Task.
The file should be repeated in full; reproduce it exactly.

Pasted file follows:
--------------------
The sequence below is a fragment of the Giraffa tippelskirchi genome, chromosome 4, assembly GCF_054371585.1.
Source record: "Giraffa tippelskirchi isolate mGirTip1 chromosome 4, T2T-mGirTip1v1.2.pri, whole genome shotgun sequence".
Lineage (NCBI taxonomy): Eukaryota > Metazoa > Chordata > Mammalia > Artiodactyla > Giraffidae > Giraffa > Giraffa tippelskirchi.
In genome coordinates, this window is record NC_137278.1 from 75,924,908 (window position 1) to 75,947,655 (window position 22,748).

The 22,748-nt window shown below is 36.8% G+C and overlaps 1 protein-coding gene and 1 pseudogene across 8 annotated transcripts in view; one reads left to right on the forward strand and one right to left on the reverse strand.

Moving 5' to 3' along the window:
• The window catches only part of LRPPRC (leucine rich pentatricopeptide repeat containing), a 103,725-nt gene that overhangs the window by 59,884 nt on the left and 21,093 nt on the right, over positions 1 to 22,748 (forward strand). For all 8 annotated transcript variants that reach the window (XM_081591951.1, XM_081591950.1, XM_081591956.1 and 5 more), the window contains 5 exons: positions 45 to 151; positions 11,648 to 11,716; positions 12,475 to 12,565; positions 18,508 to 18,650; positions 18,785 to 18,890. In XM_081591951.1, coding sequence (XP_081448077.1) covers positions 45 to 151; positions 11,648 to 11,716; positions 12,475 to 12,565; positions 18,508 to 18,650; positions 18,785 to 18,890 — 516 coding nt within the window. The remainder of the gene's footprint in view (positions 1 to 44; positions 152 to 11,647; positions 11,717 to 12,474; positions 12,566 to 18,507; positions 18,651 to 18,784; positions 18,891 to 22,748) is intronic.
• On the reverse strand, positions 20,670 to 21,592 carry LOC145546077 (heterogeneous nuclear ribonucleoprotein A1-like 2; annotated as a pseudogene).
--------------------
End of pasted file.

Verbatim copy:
The sequence below is a fragment of the Giraffa tippelskirchi genome, chromosome 4, assembly GCF_054371585.1.
Source record: "Giraffa tippelskirchi isolate mGirTip1 chromosome 4, T2T-mGirTip1v1.2.pri, whole genome shotgun sequence".
Lineage (NCBI taxonomy): Eukaryota > Metazoa > Chordata > Mammalia > Artiodactyla > Giraffidae > Giraffa > Giraffa tippelskirchi.
In genome coordinates, this window is record NC_137278.1 from 75,924,908 (window position 1) to 75,947,655 (window position 22,748).

The 22,748-nt window shown below is 36.8% G+C and overlaps 1 protein-coding gene and 1 pseudogene across 8 annotated transcripts in view; one reads left to right on the forward strand and one right to left on the reverse strand.

Moving 5' to 3' along the window:
• The window catches only part of LRPPRC (leucine rich pentatricopeptide repeat containing), a 103,725-nt gene that overhangs the window by 59,884 nt on the left and 21,093 nt on the right, over positions 1 to 22,748 (forward strand). For all 8 annotated transcript variants that reach the window (XM_081591951.1, XM_081591950.1, XM_081591956.1 and 5 more), the window contains 5 exons: positions 45 to 151; positions 11,648 to 11,716; positions 12,475 to 12,565; positions 18,508 to 18,650; positions 18,785 to 18,890. In XM_081591951.1, coding sequence (XP_081448077.1) covers positions 45 to 151; positions 11,648 to 11,716; positions 12,475 to 12,565; positions 18,508 to 18,650; positions 18,785 to 18,890 — 516 coding nt within the window. The remainder of the gene's footprint in view (positions 1 to 44; positions 152 to 11,647; positions 11,717 to 12,474; positions 12,566 to 18,507; positions 18,651 to 18,784; positions 18,891 to 22,748) is intronic.
• On the reverse strand, positions 20,670 to 21,592 carry LOC145546077 (heterogeneous nuclear ribonucleoprotein A1-like 2; annotated as a pseudogene).